The thoughts of God
We are made in the image of God,
but our assumptions can dishonor God —
“Thou shalt not go aside from any of the words which I command thee this day,
to to the right hand, or to the left …” —Deuteronomy 28:14
HEN assumption is allowed to become a substitute for truth and facts, the door is left open for every kind of misfortune and trouble. Consider, for example, the awful tragedy of the father who hurriedly backs out of his driveway, assuming his little boy to be elsewhere, but is not. Or, think of the nurse who mistakenly assumes a saline solution to be water in preparing an infant’s formula. Good people can and do make fatal assumptions.
However, as I see it, the most popular and dangerous assumption concerns man’s relationship with God. We see it the Jews of old who, in spite of their many sins, assumed themselves to be in God’s favor. Their spirit is typified in the self-righteous Pharisee of Jesus’ parable (Lk.18:9-14). We see the same thing in the Laodiceans (Rev.3), who presumptuously assumed themselves to have need of nothing while God saw them as being spiritually bankrupt.
Similar assumptions are prevalent in the religious world of our day. Many seem to “know” they are saved better than they know their Bible. Some put more trust in their “experiences” and feelings than in what God’s word says. Even though the Bible says we are to be “ready always to give answer to every man that asketh you a reason concerning the hope that is in you (1Pet.3:15), some seem offended when asked. God says, “There is a way which seemeth right unto a man; but the end thereof are the ways of death” (Prov. 14:12). There can be an eternity of difference between what “seems” right and what is right! God and His word are dishonored by the man who has more confidence in his assumptions than in the Scriptures.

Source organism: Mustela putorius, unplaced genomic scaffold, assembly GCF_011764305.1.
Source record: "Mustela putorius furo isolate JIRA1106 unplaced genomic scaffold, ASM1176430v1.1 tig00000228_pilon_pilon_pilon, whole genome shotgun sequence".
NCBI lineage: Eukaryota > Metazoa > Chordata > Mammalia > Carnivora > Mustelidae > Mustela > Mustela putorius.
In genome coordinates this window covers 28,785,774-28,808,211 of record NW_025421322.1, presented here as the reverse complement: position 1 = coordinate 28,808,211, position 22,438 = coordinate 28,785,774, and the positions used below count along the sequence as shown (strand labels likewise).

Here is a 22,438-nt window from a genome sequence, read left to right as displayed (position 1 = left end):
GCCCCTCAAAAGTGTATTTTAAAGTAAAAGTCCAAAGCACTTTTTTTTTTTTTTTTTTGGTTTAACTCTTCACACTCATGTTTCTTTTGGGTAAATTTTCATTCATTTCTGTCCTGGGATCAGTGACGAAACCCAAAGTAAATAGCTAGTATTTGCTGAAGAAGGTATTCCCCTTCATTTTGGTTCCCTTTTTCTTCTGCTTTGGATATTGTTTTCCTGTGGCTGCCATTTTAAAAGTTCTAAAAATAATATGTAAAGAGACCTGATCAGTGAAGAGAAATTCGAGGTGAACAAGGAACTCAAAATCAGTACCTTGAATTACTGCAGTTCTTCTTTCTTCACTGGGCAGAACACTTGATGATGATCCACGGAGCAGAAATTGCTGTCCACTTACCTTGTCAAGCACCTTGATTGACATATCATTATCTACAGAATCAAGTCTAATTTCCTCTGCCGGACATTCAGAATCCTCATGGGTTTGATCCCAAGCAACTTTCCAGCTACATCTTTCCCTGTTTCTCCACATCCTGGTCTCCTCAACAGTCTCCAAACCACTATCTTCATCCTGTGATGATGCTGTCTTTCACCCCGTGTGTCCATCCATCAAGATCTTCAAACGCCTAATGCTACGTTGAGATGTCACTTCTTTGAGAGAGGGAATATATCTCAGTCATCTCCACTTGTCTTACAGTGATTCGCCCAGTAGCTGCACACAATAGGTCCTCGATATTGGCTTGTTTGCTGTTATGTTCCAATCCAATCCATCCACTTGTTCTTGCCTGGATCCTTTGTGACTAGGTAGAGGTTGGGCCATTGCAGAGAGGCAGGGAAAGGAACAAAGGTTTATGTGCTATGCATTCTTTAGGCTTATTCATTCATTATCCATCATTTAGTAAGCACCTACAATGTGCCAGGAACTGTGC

Not that men intend such dishonor, but assumptions are deceiving, especially when they are treated as truth. Take Saul of Tarsus for instance. He assumed he was serving God while persecuting Christians (Act.26:9). Many make a similar mistake today in assuming themselves to be following the Bible while teaching and practicing things that are contrary to it.
God’s remedy for assumption and the prejudice it generates lies in His word. If we would follow its teachings, we must use it to “prove all things; hold fast that which is good” (1Thss.5:21). We would all do well to examine that to which we have committed our souls. Is it based on what we have assumed?…or what we can read and prove in the Bible? Jesus says His words will judge us in the last day (Jno.12:48). Not our assumptions, but His words! As He tells us, we would be wise to hear and do those words (Mt.7:24).
Bible Comments, 18, a publication by Joe Fitch originally intended for distribution among small congregations in Texas.
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